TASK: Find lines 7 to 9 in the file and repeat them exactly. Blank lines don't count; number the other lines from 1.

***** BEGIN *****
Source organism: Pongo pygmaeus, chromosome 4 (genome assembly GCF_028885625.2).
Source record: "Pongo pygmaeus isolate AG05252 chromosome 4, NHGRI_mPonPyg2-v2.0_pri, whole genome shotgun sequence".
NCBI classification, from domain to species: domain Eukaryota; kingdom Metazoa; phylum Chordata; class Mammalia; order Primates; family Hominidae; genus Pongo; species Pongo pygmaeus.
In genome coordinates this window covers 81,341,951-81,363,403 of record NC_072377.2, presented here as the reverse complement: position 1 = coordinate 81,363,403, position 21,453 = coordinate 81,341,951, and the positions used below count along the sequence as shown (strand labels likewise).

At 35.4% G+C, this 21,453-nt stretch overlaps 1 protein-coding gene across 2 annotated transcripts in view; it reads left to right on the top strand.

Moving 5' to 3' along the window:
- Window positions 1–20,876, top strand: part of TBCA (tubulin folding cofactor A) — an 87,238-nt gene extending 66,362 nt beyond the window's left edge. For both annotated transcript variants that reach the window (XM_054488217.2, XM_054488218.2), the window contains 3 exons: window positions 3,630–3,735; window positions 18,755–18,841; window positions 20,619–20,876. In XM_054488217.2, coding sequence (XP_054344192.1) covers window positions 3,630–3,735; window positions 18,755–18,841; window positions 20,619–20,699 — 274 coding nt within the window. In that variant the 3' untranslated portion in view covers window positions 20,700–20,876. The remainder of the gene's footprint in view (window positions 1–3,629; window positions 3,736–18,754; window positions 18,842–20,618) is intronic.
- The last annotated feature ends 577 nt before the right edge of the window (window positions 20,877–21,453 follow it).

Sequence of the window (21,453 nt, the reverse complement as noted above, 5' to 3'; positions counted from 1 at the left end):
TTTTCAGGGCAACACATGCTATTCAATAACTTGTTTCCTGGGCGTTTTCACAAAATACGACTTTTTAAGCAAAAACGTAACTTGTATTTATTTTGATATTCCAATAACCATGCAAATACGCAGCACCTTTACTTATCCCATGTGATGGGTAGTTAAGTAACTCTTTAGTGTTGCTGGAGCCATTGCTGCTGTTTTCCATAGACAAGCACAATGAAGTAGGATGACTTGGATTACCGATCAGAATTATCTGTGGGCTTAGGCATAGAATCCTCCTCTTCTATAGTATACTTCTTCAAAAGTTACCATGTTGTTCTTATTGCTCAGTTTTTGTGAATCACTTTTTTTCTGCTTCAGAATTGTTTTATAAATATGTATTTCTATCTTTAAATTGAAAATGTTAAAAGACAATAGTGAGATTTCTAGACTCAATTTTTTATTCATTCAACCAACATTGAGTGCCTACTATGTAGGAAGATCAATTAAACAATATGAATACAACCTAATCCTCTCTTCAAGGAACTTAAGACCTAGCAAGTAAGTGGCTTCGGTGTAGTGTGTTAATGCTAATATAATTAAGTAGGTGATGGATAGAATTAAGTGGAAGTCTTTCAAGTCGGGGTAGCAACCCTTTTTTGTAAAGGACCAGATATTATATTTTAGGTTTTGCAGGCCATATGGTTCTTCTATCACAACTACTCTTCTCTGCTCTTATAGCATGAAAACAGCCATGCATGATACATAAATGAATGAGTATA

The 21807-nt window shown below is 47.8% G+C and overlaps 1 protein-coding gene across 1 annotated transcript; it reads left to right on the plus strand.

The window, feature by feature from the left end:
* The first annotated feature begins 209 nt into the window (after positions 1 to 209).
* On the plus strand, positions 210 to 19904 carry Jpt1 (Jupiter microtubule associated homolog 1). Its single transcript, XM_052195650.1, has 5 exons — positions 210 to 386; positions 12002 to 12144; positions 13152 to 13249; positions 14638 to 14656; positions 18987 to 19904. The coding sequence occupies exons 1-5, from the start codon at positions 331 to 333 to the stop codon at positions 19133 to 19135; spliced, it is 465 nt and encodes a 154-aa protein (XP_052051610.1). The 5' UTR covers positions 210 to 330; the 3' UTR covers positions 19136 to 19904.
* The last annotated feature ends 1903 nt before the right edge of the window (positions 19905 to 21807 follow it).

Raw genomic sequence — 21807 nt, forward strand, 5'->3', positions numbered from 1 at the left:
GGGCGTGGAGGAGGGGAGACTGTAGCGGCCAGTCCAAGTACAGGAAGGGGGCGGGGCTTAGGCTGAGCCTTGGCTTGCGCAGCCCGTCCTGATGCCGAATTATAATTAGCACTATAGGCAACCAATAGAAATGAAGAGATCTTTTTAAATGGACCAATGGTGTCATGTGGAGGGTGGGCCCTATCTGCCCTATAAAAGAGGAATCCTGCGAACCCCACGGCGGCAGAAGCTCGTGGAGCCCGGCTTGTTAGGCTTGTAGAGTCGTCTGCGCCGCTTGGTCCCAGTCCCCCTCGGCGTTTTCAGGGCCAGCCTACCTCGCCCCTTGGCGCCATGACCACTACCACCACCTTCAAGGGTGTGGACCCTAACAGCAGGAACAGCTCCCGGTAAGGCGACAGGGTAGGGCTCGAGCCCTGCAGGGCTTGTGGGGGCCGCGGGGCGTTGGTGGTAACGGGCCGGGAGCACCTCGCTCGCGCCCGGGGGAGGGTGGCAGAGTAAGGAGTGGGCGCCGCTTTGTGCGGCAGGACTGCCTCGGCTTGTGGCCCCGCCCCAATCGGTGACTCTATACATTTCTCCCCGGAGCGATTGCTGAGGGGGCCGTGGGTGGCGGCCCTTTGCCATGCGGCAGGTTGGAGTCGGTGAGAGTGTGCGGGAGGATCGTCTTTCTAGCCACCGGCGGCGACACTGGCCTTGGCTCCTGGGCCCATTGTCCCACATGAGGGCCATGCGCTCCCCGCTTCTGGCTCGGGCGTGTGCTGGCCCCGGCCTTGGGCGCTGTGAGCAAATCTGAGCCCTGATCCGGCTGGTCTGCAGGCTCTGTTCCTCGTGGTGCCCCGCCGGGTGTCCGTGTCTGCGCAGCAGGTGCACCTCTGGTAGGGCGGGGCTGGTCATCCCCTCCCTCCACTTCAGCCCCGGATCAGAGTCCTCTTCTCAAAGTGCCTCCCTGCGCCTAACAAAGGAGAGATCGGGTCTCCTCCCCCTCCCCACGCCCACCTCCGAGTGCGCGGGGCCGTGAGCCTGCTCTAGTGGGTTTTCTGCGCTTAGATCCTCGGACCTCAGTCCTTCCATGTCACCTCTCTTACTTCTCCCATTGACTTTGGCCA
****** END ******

- Window positions 1–20,876, top strand: part of TBCA (tubulin folding cofactor A) — an 87,238-nt gene extending 66,362 nt beyond the window's left edge. For both annotated transcript variants that reach the window (XM_054488217.2, XM_054488218.2), the window contains 3 exons: window positions 3,630–3,735; window positions 18,755–18,841; window positions 20,619–20,876. In XM_054488217.2, coding sequence (XP_054344192.1) covers window positions 3,630–3,735; window positions 18,755–18,841; window positions 20,619–20,699 — 274 coding nt within the window. In that variant the 3' untranslated portion in view covers window positions 20,700–20,876. The remainder of the gene's footprint in view (window positions 1–3,629; window positions 3,736–18,754; window positions 18,842–20,618) is intronic.
- The last annotated feature ends 577 nt before the right edge of the window (window positions 20,877–21,453 follow it).

Sequence of the window (21,453 nt, the reverse complement as noted above, 5' to 3'; positions counted from 1 at the left end):